Microsoft complains that Apple used Bing as a ‘bargaining chip’ in Google negotiations

A Microsoft executive complained that when it came to the search-engine wars with Alphabet subsidiary Google, the company’s Bing was never more than a bargaining chip to Apple.

BINGO chips

Bloomberg News:

Microsoft has been trying for years to displace Google as the default search engine for iPhones, but Apple never seriously considered switching to Bing, Mikhail Parakhin, the head of Microsoft’s advertising and web services, said during the US government’s antitrust trial against Google in Washington.

“Apple is making more money on Bing existing than Bing does,” the Microsoft executive said.

Parakhin, who joined Microsoft in 2019 from Russian search engine Yandex NV, said Microsoft met with Apple as recently as 2021 to discuss a potential switch to Bing, but didn’t make any progress.

MacDailyNews Take: Oh, no, Apple committed business!

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  1. In the days when the Mac was very much a niche platform, a big company used Apple as a bargaining chip by making a modest investment in Apple so that their company would not be seen as a monopoly. That company was Microsoft. How times change.

    1. Don’t know why anyone would down-vote the GP comment. That’s exactly what happened. For what was little more than pocket change, M$ (as we called it then 🙂 made sure Apple didn’t go under, just so they could claim to have competition.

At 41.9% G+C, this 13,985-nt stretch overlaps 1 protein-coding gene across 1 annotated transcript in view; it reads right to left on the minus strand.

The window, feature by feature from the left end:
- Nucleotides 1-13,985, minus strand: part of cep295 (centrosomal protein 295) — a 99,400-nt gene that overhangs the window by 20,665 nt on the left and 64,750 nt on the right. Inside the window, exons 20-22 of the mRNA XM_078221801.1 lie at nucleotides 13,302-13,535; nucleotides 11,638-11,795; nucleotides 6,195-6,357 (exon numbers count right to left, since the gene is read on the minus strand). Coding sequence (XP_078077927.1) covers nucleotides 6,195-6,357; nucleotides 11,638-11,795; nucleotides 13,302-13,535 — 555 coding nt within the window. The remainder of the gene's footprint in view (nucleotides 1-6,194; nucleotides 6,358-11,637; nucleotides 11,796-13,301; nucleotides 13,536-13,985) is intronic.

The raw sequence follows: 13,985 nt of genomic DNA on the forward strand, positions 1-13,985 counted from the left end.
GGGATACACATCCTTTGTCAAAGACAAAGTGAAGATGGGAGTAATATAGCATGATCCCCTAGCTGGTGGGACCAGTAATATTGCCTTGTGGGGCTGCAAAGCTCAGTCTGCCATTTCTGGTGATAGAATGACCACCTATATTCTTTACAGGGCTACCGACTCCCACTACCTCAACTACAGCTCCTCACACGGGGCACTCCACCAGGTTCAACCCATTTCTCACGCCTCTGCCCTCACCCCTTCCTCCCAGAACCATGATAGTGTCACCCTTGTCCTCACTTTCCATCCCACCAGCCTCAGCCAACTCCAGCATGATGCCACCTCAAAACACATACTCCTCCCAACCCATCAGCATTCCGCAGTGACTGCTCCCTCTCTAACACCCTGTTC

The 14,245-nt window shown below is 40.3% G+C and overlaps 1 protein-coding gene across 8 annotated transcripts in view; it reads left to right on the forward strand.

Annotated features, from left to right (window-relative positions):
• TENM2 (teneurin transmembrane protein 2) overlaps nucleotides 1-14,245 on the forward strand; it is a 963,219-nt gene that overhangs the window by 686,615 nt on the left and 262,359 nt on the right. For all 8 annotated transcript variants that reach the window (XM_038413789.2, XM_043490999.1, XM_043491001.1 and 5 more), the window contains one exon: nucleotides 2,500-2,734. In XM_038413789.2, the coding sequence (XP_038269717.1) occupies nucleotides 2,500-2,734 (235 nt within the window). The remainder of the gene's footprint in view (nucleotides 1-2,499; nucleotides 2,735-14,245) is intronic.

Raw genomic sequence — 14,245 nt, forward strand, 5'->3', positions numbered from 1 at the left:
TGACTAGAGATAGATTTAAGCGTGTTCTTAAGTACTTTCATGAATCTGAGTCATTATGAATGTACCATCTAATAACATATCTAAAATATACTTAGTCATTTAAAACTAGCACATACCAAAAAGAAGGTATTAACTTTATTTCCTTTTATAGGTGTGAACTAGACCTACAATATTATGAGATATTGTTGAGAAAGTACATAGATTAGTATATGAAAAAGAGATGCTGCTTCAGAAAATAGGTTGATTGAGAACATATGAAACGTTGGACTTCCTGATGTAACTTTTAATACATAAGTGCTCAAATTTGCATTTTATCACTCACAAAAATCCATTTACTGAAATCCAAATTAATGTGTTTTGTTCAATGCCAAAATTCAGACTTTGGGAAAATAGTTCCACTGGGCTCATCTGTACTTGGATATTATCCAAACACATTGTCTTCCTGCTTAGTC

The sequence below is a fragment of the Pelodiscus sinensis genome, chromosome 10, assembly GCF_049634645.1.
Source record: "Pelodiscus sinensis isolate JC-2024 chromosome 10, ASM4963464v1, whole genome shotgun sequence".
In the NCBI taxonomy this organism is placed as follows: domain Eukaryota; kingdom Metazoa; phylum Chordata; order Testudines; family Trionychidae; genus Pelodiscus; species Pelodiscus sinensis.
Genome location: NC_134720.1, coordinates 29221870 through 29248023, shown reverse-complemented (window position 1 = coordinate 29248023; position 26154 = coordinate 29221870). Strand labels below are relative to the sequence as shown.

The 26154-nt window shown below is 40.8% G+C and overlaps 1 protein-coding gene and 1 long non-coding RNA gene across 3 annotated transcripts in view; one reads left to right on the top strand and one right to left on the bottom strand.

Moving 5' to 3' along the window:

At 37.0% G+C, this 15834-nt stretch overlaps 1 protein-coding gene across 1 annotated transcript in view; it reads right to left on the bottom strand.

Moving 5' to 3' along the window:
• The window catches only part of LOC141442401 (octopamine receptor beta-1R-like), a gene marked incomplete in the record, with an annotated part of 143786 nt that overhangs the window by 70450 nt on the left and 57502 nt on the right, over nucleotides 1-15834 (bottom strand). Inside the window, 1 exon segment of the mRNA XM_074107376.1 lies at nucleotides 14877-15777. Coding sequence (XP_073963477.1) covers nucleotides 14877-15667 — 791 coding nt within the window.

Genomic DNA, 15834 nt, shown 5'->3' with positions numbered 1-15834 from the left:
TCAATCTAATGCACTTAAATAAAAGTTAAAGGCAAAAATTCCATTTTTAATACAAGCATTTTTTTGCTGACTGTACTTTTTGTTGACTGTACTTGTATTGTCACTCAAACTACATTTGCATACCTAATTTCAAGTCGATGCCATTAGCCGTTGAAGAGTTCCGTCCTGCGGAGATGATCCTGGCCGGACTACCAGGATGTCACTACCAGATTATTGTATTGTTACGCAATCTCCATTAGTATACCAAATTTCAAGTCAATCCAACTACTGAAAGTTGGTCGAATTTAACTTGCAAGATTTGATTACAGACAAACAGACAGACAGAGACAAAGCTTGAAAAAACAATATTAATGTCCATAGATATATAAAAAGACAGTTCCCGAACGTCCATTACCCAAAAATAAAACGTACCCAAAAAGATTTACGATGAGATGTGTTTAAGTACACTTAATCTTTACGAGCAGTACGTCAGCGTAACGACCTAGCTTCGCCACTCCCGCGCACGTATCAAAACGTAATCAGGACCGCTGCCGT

I believe it was $150M, which nowadays Apple earns before breakfast.

  2. And how is leveraging on potential supplier of a search engine vs another illegal?

    Breaking News: It isn’t. Duh… Just M$ crying like a little child in court…

    In other news, the sun rose from the east this morning, and it is expected to sit in the west.

    Breaking news, Congress is deciding that this might be illegal and need for a law… Thus, when you go car shopping and leverage one car dealer against another, that will be deemed – wait for it – illegal!

  3. So it sounds like the search engine companies pay exorbitant amounts of money to make their product default rather than market it as something good that the customer would want to choose. Hoping that the customer is too lazy or uninformed to make their own choice. Wow. As long as I can choose I’m good.

    1. The moment Apple is forced to implement selecting the default search engine during initial setup Google loses any incentive to pay Apple as it does now. IMO it’s to Apple’s benefit, at least till they are able to create their own search engine, to keep the agreement.

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